1st MIBARS In Vietnam!

At Ease

Life Away From the I Corps Compound

China Beach -- And Elsewhere

Photo Credit: MIV

Above:  A sanitized version of one of the many types of so-called "Short Timer's Calendar" popular among the troops in Vietnam.  Short-timer's calendars provided a reference that helped the individual soldier maintain morale by focusing on the remaining days of his tour.  The sketched figure was divided into 100 consecutively-numbered segments, each representing one of the last 100 days of the soldier's one-year tour of duty.  During the count-down, each segment was shaded, in order, with pencil or pen.  By the time the trooper reached Segment Number One on the calendar -- the area generally considered to be "home base" on a graphic such as this by any male high school graduate of that era -- he had also reached the last day of his tour and was headed for CONUS (the Continental United States, in Vietnam War-era Army terminology) -- and home. 

China Beach -- Before the Television Show

Photo Credit: MIV

Left:  "B" Detachment troopers having a game of touch football on Non Nuoc Beach, site of the DaNang Rest and Recuperation (R & R) Center, in mid-1967.  The mountain in the background, known as Mong Ky Mountain to the Vietnamese -- and Monkey Mountain to U.S. military -- an area landmark to the north, is visible behind the cloud.  Military personnel not assigned to posts on Monkey Mountain were cautioned against sightseeing trips to the area, partly because the mountain remained heavily land-mined from the French Indochina War years earlier.  These anti-personnel mines were still functional and had created casualties among early casual visitors.  Below:  "B" Detachment personnel in the China Beach picnic area which, at least on this day, provided games equipment, a 14-foot fiberglass runabout with small outboard motor, shade trees, tables, trash cans and, of course, barbeque grills made from 55-gallon drums cut in half and mounted on stands horizontally.  

A Well-Known Escape Area

"In a war with no front lines, American soldiers, sailors and airmen had no place to hide.  Even rear echelon troops might come under sniper fire or rocket attack at any moment.  . . . Since we couldn't hide, the next best thing was to forget -- and one way to forget involved a change of scenery.  Thanks to the foresight of some anonymous morale and recreation officer, Vietnam offered the American soldier in-country R and R, and one of the favorite R and R spots turned out to be DaNang's own China Beach."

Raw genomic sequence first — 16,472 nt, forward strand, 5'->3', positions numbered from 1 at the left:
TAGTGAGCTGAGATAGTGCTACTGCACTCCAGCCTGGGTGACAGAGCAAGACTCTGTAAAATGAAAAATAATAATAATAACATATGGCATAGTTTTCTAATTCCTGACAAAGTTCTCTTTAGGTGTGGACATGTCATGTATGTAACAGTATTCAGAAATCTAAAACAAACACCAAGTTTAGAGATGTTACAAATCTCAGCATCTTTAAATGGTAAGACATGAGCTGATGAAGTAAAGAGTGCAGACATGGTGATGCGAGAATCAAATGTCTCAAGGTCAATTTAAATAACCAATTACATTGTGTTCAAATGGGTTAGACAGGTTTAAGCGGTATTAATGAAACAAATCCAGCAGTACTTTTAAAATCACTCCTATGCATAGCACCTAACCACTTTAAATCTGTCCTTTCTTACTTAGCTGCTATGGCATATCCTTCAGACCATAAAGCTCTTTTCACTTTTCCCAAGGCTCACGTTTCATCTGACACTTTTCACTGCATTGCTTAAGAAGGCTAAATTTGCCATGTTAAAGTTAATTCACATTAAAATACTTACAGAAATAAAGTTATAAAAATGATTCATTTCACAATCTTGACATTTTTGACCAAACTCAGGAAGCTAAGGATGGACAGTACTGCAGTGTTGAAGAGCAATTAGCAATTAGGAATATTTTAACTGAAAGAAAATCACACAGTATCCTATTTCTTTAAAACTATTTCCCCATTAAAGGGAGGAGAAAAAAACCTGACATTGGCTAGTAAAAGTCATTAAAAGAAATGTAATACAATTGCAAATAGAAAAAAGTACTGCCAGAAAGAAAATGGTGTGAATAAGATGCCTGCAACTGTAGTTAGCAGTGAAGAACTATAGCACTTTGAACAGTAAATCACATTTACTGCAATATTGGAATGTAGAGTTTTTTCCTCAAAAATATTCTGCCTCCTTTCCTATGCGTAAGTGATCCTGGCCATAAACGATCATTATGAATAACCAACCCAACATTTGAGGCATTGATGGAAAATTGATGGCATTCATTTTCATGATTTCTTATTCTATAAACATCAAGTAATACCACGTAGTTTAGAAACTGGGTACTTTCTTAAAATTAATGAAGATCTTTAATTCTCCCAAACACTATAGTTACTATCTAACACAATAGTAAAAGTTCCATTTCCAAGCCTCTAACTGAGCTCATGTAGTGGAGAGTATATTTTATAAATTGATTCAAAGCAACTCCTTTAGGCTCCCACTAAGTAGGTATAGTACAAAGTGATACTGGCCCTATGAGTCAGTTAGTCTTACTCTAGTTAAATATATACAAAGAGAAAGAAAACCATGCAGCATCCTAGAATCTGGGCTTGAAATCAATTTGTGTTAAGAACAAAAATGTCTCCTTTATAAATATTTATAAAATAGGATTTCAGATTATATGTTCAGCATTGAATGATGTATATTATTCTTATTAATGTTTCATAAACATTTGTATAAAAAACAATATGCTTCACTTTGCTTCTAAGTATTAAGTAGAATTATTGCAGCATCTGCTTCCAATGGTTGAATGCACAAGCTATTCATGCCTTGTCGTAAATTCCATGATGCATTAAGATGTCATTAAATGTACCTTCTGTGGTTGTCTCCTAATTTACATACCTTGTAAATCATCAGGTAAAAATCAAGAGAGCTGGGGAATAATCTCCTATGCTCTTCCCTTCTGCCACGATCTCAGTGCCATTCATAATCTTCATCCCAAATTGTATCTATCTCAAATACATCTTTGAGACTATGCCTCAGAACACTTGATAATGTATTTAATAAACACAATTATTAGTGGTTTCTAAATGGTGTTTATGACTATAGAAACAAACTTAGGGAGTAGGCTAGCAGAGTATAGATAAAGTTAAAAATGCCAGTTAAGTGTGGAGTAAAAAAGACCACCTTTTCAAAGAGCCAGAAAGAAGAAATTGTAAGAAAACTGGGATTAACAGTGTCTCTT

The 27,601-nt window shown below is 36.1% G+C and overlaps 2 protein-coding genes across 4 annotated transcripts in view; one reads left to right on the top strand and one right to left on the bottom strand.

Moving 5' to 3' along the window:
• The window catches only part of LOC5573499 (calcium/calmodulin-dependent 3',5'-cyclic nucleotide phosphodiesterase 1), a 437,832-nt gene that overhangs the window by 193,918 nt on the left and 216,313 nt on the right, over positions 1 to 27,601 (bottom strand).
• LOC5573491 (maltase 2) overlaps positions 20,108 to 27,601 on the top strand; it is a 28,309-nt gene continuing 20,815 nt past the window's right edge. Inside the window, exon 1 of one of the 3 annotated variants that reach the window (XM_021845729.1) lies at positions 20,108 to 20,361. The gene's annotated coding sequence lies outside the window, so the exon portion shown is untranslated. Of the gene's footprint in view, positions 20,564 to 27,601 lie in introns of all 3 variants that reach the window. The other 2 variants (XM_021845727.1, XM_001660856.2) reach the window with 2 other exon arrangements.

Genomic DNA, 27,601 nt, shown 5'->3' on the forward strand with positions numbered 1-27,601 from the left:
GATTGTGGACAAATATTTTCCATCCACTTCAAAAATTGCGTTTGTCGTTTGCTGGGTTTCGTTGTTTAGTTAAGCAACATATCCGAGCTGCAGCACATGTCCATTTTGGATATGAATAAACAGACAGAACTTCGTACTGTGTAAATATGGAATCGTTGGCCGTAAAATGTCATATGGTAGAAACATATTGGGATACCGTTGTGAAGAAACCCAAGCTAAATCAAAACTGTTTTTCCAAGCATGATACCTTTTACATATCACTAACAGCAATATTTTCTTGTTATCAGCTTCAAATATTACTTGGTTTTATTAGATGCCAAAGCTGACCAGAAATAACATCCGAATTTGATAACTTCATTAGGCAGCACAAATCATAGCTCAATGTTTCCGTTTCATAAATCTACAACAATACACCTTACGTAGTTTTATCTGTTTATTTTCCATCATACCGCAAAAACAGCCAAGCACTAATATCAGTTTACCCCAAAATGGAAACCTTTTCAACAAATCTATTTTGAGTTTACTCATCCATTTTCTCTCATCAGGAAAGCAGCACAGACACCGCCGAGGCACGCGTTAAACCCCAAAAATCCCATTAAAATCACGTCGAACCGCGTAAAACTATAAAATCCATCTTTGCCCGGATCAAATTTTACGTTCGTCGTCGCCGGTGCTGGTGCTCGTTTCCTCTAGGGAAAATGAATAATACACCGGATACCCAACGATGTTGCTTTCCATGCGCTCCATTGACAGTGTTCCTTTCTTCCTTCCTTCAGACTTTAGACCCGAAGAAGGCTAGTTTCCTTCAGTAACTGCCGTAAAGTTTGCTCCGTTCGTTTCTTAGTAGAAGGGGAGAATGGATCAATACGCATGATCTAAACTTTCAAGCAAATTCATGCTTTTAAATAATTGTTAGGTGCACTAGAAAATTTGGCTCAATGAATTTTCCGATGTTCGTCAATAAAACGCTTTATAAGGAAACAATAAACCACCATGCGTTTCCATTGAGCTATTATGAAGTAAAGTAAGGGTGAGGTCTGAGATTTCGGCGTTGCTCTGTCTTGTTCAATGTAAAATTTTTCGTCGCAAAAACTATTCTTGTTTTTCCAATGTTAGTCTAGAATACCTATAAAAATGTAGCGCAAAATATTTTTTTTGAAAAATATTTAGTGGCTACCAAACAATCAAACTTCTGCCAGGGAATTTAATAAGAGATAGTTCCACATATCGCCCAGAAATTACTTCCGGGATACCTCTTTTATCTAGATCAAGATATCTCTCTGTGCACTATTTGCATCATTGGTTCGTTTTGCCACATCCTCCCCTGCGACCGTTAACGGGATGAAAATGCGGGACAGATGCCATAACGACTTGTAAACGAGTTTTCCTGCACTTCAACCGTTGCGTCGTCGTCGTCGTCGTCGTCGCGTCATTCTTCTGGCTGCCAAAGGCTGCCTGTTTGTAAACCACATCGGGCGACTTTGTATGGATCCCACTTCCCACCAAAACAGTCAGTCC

Tom Yarborough, DaNang Diary, St. Martin's Paperbacks, 2002

Photo Credit: MIV

A Major Wartime Landmark Spotted on the World Wide Web -- The Bridge to China Beach!

Photo: View from the bed of a truck of the bridge over the Han River connecting the City of DaNang with Marble Mountain and areas to the east

Photo Credit: Ronnie D. Foster

Left:  China Beach was located across the Han River from the City of DaNang and towards Monkey Mountain Air Base and other allied military installations.  "B" Detachment personnel often crossed the bridge to do business on the other side.    This is a photograph of the Han River Bridge, apparently taken from the bed of a 3/4-ton truck perhaps heading out of the City of DaNang, with the I Corps Compound behind the steel superstructure at its vanishing point on the left, toward Marble Mountain Air Base, China Beach, and other allied military installations.  It presents a very familiar view for "B" Detachment troopers, many of whom crossed this bridge scores of times during their one-year tour of duty.

Ronnie Foster is a U.S. Marine Corps Veteran who served in DaNang in 1968.  Visit his web site at www (dot) ronniefoster (dot) com.  

A Place To Play, Shoot the Bull, Or Just Read In a Quiet Place

Photo Credit: MIV

Photo Credit: MIV

Above, Left and Right:  When on stand-down, "B" Detachment troopers came up with all sorts of civilian off-duty wear, from whimsical headgear to sporty shirts and slacks -- anything to escape the military regimen, at least temporarily.

Photo Credit: MIV

Photo Credit: MIV

Above, Left:  "B" Detachment personnel, with Monkey Mountain in the background.  Over the mountain, through the Hai Van Pass, was the way north out of DaNang to Hue.  The roadway -- Route 1, was also known as the famous Street Without Joy of journalist Bernard B. Fall's well-known book on the French defeat in their Indochina War.  Above, Right:  A trooper opens up with his fast ball on the sand at China Beach.

". . . eat, drink and be merry.  . . . This very night your life will be demanded from you."

Photo Credit: Rex Sands, "D" Detachment, Imagery Interpretation Section, 1968-1969

Above:  Troopers of "D" Detachment in Nha Trang seemingly adhering to the oft-quoted admonition from the Book of Luke, Chapter 12, Verses 13-21.  Even rear echelon soldiers, attuned to warrior image or mindful of the possibility that unexpected enemy action or a mishap in the war zone could cause them grievous injury or death, were prone to the consumption of drink, often 3.2 percent alcohol beer, but sometimes stronger, commonly at off-duty gatherings.  Within this whimsical pyramid of cans above, Budweiser and Schlitz are visible along with numerous cans of Pepsi Cola.  The military paid Vietnamese civilian contractors to dispose of trash, and discarded beverage cans were often sold to locals who cut them open top and bottom, then split and seamed them together to make sheet metal for small carrying cases.  Alcoholism or excessive drinking were not recalled to have been major issues within the ranks of the 1st MIBARS in 1967.

In the Cantonment Area

Up At The Villa

We Lived In a Palace

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